Some 250 acres of new parklands has been created from industrial land on the Olympic Park, providing a colourful and festival atmosphere for the London 2012 Games and afterwards.
The BBC's Blue Peter gardener Chris Collins helped mark the milestone by lending an expert hand to put in place the last plant in the Royal Horticultural Society (RHS) Olympic Park Great British Garden - a quarter-of-an-acre riverside garden overlooking the Olympic Stadium.
Images can be downloaded here
He was joined by Rachel Read, from Colchester, Essex, and 12-year-old Hannah Clegg, from Malmesbury, Wiltshire, who won the adult and child categories in a competition to design the Garden with the help of the ODA's landscape and planting team. They planted the first tree in spring 2011.
The Olympic Parklands contain 4,000 semi-mature trees, over 300,000 wetland plants and more than ten football fields worth of nectar-rich annual and perennial meadows designed and sown to flower during the Olympic and Paralympic Games.
In the south of the park, the RHS Olympic Park Great British Garden celebrates the unique qualities of the British garden through 2012-themed Gold, Silver and Bronze Gardens. Also, a riverside London 2012 Garden stretches for half a mile between the Aquatics Centre and Olympic Stadium and celebrates centuries of British passion for gardens and collecting plants, with picnic lawns, timber seating and 120,000 plants from 250 different species across the world arranged into four temperate regions: Europe, Americas, Asia and the Southern Hemisphere.
In the north of the park, 1,500 trees and over 300,000 wetland plants have been planted along alongside 15,000 square metres of riverside spectator lawns, timber seating, frog ponds, loggeries, wetlands, woodlands and tree-lined footpaths - creating a haven for wildlife and plants.
Chris Collins, Blue Peter gardener, said: "What has been achieved on the site in turning it from brown to green is remarkable. Spectators will find it hard not to be blown away next summer as the effort which has been put into creating a diverse and colourful park has really paid off.
This area of London is set to become an exciting new destination for families and friends after the Games."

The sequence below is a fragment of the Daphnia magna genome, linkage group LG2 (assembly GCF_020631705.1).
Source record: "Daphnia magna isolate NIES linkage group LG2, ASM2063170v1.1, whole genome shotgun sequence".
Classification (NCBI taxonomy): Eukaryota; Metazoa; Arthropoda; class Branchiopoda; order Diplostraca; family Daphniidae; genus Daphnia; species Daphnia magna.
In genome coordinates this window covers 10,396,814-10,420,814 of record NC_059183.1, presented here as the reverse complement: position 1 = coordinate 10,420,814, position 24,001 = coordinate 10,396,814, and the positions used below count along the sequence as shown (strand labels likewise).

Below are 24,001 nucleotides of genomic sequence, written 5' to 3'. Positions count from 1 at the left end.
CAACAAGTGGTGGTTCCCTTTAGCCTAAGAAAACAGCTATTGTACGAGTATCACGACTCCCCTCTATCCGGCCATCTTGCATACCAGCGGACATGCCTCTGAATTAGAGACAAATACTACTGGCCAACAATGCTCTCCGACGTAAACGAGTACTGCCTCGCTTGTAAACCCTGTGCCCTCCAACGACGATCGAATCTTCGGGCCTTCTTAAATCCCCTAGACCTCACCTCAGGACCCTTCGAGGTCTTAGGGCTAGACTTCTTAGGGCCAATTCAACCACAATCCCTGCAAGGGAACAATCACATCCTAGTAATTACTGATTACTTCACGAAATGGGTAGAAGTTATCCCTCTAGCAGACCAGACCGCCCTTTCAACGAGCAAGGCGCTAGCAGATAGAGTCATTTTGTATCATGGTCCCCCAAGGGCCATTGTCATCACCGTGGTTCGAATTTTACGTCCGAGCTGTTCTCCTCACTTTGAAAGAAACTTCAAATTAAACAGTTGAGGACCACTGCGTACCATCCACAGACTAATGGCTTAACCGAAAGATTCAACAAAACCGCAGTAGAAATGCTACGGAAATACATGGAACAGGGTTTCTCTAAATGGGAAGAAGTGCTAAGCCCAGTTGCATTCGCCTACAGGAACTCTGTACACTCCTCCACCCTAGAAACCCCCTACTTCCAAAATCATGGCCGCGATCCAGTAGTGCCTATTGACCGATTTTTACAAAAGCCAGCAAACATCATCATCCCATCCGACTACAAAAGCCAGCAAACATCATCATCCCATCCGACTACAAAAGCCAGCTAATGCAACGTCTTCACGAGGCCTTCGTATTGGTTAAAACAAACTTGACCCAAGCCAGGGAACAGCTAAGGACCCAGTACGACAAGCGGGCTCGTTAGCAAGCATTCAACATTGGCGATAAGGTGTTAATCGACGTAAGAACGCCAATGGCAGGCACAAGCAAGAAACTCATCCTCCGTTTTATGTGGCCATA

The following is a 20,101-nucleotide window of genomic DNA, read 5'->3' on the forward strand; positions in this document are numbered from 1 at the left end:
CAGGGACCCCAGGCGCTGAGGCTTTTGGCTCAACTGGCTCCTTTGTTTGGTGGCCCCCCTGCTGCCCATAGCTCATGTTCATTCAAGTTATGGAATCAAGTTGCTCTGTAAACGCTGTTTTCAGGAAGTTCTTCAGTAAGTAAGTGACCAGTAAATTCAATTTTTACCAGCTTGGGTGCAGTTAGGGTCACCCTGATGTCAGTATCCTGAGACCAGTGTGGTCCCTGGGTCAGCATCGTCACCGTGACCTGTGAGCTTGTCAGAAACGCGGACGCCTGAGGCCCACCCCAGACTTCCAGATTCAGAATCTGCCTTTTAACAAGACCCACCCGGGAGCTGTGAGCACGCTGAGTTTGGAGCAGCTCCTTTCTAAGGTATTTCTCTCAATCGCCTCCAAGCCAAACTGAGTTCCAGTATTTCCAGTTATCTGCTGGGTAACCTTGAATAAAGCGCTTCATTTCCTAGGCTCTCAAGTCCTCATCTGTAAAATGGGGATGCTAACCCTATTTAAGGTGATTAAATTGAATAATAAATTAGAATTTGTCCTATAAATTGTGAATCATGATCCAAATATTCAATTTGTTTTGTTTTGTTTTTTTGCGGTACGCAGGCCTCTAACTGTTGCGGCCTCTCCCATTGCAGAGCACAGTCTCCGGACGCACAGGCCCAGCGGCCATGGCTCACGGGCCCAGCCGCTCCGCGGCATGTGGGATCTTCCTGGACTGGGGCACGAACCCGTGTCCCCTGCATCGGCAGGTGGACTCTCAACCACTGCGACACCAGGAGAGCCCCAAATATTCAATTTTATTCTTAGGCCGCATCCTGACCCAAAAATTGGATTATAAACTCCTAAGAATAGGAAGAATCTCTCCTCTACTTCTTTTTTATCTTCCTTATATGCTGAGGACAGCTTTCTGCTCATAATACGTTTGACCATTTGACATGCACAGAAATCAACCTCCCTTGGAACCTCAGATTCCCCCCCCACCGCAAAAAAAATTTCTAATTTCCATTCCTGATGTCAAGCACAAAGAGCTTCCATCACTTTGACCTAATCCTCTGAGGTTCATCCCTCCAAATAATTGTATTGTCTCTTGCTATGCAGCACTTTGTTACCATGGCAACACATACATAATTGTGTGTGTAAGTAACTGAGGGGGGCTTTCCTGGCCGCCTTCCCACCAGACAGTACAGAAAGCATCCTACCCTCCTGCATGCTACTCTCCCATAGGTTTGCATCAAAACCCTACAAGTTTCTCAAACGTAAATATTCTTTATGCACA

ODA Chairman John Armitt said: "A new park has been created for London and it is a testament to the hard work and planning that has gone into the initial clean-up process and subsequent planting programme. It was a fitting end to the parklands programme that Hannah and Rachel could put the last plant into place.
"The Parklands have been achieved from the starting point of a site that was extremely difficult to access and much of it contaminated through decades of industrial use. Next summer, the results will be plain to see as visitors can enjoy lush green lawns, rows of trees and a rainbow of flowers from across the world. Beyond the Games, visitors will be able to enjoy this new park for years to come."
LOCOG Chairman Seb Coe said: "The Olympic Park will be a fantastic green setting for the Games and a great new park for London in legacy."
Olympics Minister Hugh Robertson said: "The parklands are a key feature of the Olympic Park landscape and will give visitors a place to relax and enjoy the atmosphere of London 2012 between sporting events. As we move beyond the Games the parklands will provide a great open space for the residents of the Queen Elizabeth Olympic Park to enjoy."
Andrew Altman, Chief Executive of the Olympic Park Legacy Company, said:
"Millions of people will be able to enjoy these high quality parklands in the Queen Elizabeth Olympic Park after the Games. They will be a stunning backdrop for our events and visitor attractions, and a wonderful open space to serve the family neighbourhoods we will build.
"Legacy Plans for the Park are more advanced than any other previous host city and we are already shortlisting designs to create a visitor centre and a playground in the north park that will make it a hub of community life."
Winner of the adult competition to design the RHS Olympic Park Great British Garden Rachel Read said: "I feel very honoured to have been a part of such a huge and prestigious project. The garden has been transformed since we saw it last and has taken on a whole new dimension.
It fits in so well with the feel of the whole parkland and yet has the sense of the British Garden that we were trying to achieve. I'm looking forward to seeing people enjoying it for years to come."
Winner of the young people's section Hannah Clegg said: "The whole experience has been amazing. Working with the design team and actually seeing the garden come along has been great. I'm really pleased as to how much I've had to do with the garden, and I'm really excited about seeing the finished thing."
Features of the Olympic Park parklands during and after the Games
- 4,000 new 4-7-metre-high semi-mature trees, with over 2,000 trees grown in Hampshire already planted in the Olympic Park, including Wild and Bird Cherry, Ash, Hazel, White Willow, Crack Willow, Alder, Aspen, Holm Oak, English Oak, Rowan, Lime, field Maple, Sweet Gum and Silver Birch. The trees will provide shelter from wind and sunshine across the Park. Willow, Poplar and Alder have been planted in river areas to withstand flooding and species vulnerable to climate change have been avoided.
- More than ten football fields' worth of nectar-rich annual and perennial meadows were designed to flower during the Olympic and Paralympic Games.
- Wetland bowls and rare wet woodlands in the north of the Park create habitat and help manage floodwater, protecting new housing and venues and 5,000 existing properties from a 1:100 year storm.
- 300,000-plus wetland plants, grown in Norfolk and Wales, have been planted as part of the UK's largest ever urban river and wetland planting. Over 30 species of native reeds, rushes, grasses, sedges, wet wildflowers and irises have been grown initially on the Gower peninsular in Wales, with around a third grown from cuttings and seeds collected from the Olympic Park before construction started. The plants have been grown-on in coir mats sunk in waterbeds in Thetford and are now being transported and planted on the Olympic Park riverbanks.